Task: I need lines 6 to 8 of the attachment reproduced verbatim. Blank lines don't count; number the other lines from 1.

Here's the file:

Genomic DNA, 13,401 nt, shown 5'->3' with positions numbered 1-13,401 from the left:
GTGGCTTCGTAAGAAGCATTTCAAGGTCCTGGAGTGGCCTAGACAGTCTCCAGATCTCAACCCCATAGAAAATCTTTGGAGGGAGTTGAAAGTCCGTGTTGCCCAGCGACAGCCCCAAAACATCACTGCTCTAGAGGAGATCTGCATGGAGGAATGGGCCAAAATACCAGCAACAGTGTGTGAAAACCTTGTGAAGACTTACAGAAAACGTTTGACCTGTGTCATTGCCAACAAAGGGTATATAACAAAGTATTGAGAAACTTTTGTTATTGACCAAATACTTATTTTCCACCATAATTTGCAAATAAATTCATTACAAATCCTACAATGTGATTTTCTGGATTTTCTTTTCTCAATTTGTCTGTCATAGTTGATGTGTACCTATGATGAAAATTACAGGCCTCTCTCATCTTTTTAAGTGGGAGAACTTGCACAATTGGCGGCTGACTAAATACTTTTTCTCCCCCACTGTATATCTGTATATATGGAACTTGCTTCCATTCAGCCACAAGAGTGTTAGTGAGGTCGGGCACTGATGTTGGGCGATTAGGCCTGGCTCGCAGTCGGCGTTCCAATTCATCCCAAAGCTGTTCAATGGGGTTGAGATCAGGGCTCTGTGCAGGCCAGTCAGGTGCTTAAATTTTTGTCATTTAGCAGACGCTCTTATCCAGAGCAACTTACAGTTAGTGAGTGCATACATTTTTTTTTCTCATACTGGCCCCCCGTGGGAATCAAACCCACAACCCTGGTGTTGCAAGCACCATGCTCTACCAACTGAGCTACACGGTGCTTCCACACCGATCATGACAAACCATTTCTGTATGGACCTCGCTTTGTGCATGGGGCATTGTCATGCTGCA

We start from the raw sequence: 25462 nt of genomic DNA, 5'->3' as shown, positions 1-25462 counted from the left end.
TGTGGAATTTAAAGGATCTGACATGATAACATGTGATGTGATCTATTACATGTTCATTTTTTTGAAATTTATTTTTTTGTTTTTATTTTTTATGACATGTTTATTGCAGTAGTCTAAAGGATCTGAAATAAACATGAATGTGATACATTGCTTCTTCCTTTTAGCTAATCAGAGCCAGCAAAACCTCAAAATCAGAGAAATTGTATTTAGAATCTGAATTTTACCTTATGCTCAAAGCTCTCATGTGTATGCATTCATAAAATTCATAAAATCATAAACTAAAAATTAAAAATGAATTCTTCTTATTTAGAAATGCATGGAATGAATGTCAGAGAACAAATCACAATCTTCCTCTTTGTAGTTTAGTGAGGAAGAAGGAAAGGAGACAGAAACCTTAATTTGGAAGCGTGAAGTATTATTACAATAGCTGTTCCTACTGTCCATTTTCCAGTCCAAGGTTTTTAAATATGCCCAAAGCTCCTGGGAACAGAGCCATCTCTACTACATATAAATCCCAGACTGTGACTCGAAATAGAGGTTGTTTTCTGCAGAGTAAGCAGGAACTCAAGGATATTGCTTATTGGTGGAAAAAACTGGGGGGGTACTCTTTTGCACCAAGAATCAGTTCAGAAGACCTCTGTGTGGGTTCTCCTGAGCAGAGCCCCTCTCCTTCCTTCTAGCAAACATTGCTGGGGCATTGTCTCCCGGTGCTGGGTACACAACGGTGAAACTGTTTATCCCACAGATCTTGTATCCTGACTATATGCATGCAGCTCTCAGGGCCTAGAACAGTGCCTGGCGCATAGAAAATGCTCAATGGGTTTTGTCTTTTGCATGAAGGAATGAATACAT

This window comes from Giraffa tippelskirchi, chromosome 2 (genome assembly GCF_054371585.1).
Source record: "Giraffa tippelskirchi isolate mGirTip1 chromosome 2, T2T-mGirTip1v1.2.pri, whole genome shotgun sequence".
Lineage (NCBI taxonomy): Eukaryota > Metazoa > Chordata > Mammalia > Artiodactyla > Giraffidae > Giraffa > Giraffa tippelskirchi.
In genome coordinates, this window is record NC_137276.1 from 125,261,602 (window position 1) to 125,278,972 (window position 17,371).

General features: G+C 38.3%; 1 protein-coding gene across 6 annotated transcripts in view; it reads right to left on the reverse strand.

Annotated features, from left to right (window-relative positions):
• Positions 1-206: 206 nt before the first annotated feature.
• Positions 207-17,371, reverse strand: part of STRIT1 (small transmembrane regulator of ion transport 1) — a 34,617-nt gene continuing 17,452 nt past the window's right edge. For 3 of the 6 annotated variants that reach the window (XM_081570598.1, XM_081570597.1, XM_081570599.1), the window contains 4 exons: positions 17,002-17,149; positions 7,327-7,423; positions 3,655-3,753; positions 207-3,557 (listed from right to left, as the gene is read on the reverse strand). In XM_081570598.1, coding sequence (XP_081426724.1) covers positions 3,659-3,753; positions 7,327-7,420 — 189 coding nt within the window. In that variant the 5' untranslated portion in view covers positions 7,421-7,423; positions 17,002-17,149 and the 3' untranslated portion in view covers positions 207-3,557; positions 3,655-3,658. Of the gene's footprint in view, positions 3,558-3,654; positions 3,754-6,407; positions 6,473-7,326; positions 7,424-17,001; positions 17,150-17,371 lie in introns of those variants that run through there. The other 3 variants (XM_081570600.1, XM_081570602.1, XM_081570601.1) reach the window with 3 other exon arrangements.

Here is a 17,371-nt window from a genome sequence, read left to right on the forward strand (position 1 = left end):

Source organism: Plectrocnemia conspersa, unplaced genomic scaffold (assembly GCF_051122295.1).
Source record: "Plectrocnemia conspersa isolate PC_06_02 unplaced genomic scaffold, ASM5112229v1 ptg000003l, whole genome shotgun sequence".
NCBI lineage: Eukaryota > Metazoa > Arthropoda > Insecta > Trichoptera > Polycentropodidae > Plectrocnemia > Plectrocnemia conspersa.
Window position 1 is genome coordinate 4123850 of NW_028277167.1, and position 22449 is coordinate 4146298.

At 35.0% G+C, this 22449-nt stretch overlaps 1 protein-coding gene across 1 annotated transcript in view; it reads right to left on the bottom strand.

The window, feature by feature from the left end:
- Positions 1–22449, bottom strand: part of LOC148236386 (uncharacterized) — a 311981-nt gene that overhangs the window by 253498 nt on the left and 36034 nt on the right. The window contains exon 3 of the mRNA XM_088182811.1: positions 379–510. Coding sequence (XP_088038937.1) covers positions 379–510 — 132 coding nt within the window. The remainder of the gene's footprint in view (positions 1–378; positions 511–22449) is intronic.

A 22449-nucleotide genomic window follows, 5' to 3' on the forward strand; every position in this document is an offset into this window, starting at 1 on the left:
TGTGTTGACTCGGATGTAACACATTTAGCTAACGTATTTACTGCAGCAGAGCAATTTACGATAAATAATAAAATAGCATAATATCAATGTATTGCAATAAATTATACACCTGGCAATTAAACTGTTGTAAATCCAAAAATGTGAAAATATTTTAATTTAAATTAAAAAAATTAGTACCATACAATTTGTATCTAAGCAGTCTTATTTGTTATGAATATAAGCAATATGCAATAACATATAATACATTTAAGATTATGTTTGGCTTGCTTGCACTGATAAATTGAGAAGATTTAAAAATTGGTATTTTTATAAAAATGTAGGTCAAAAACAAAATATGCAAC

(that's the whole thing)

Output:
Source record: "Giraffa tippelskirchi isolate mGirTip1 chromosome 2, T2T-mGirTip1v1.2.pri, whole genome shotgun sequence".
Lineage (NCBI taxonomy): Eukaryota > Metazoa > Chordata > Mammalia > Artiodactyla > Giraffidae > Giraffa > Giraffa tippelskirchi.
In genome coordinates, this window is record NC_137276.1 from 125,261,602 (window position 1) to 125,278,972 (window position 17,371).